09-20 Seferis
Giorgos Seferis
Greek
1900 – 1971

 

The day was cloudy. No one could come to a decision;
a light wind was blowing. ‘Not a north-easter, the sirocco,’ someone said.
A few slender cypresses nailed to the slope, and, beyond, the sea
grey with shining pools.
The soldiers presented arms as it began to drizzle.
‘Not a north-easter, the sirocco,’ was the only decision heard.
And yet we knew that by the following dawn
nothing would be left to us, neither the woman drinking sleep at our side
nor the memory that we were once men,
nothing at all by the following dawn.

‘This wind reminds me of spring,’ said my friend
as she walked beside me gazing into the distance, ‘the spring
that came suddenly in the winter by the closed-in sea.
So unexpected. So many years have gone. How are we going to die?’

A funeral march meandered through the thin rain.

How does a man die? Strange no one’s thought about it.
And for those who thought about it, it was like a recollection from old chronicles
from the time of the Crusades or the battle of Salamis.
Yet death is something that happens: how does a man die?
Yet each of us earns his death, his own death, which belongs to no one else
and this game is life.

The light was fading from the clouded day, no one decided anything.
The following dawn nothing would be left to us, everything surrendered, even our hands,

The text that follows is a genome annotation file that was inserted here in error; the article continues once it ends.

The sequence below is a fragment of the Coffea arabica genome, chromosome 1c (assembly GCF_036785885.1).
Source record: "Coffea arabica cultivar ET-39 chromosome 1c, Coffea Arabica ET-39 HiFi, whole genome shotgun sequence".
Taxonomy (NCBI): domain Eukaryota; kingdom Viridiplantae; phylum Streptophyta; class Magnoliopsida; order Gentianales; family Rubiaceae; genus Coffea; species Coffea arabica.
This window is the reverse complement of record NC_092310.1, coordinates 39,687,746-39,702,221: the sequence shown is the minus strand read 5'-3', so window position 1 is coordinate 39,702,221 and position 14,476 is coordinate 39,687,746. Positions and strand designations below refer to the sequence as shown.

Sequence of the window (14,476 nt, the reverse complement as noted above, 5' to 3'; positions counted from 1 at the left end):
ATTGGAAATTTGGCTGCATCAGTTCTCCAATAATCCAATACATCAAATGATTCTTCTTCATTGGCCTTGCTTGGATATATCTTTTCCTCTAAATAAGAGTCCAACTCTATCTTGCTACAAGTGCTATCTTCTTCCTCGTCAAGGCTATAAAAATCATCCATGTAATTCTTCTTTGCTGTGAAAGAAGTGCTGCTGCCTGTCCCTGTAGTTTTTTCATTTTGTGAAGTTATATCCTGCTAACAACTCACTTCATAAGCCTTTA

and our women slaves at the springheads and our children in the quarries.
My friend, walking beside me, was singing a disjointed song:
‘In spring, in summer, slaves . . .’
One recalled old teachers who’d left us orphans.
A couple passed, talking:
‘I’m sick of the dusk, let’s go home,
let’s go home and turn on the light.’

 

Translation by Edmund Keeley

from The Baths at Hamat Gader

Aelia Eudocia
Greek
c. 401

 

I have seen many wonders in my life, countless,
But who, noble Clibanus, however many his mouths, could proclaim
Your might, when born a worthless mortal? But rather
It is right for you to be called a new fiery ocean,
Paean and parent, provider of sweet streams.
From you the thousandfold swell is born, one here, one there,
On this side boiling-hot, on that side in turn icy-cold and tepid.
Into fountains four-fold four you pour out your beauty.
Indian and Matrona, Repentius, holy Elijah,
Antoninus the Good, Dewy Galatia, and
Hygieia herself, warm baths both large and small,
Pearl, ancient Clibanus, Indian and other
Matrona, Strong, Nun, and the Patriarch’s.
For those in pain your powerful might is always everlasting.
But I will sing of a god, renowned for wisdom
For the benefit of speaking mortals.

The Free World

We present this work in honor of the poet’s 100th birthday.

07-05 Valaoritis
Nanos Valaoritis
Greek
1921 – 2019

 

The situation in Vietnam
is worse than the situation in Indonesia